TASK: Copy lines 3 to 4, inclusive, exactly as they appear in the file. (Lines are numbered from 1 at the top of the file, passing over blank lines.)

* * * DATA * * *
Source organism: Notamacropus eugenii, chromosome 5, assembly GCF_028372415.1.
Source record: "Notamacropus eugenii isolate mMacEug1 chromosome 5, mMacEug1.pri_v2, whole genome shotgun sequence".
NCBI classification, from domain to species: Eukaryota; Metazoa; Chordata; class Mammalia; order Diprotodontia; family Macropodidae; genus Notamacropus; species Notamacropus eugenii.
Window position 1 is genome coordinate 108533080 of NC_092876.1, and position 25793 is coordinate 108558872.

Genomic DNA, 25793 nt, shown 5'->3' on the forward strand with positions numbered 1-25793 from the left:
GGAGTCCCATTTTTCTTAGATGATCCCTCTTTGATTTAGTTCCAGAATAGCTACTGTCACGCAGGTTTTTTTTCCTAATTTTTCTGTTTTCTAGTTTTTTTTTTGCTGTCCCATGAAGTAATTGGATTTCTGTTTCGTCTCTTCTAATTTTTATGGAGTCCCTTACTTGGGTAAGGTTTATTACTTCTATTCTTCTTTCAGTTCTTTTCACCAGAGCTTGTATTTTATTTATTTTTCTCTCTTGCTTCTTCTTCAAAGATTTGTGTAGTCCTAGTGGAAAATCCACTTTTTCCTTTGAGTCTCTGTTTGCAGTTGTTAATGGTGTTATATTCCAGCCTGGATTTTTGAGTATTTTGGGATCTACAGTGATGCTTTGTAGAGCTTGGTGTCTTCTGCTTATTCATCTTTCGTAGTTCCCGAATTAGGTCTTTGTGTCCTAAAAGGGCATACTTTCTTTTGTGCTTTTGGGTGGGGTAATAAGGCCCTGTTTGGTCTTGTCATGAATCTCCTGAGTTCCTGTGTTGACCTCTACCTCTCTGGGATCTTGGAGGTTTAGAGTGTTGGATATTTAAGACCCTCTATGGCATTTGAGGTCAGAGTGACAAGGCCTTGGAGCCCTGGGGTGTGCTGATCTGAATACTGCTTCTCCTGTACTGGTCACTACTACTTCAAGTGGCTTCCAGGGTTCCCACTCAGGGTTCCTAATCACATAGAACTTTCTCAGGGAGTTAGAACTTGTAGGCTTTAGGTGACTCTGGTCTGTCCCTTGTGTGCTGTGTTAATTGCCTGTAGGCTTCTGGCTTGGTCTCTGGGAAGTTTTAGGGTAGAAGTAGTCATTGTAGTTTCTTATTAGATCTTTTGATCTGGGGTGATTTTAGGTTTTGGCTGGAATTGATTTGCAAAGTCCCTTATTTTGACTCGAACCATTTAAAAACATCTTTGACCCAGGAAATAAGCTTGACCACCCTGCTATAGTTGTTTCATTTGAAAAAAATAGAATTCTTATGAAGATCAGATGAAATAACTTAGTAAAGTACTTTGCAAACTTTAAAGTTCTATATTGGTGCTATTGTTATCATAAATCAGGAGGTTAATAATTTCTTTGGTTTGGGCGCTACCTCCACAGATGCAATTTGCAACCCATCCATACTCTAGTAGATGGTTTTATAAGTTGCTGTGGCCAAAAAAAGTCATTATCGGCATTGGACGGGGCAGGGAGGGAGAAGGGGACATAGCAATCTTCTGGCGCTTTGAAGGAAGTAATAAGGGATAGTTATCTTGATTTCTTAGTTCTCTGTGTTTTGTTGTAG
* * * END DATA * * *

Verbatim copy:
NCBI classification, from domain to species: Eukaryota; Metazoa; Chordata; class Mammalia; order Diprotodontia; family Macropodidae; genus Notamacropus; species Notamacropus eugenii.
Window position 1 is genome coordinate 108533080 of NC_092876.1, and position 25793 is coordinate 108558872.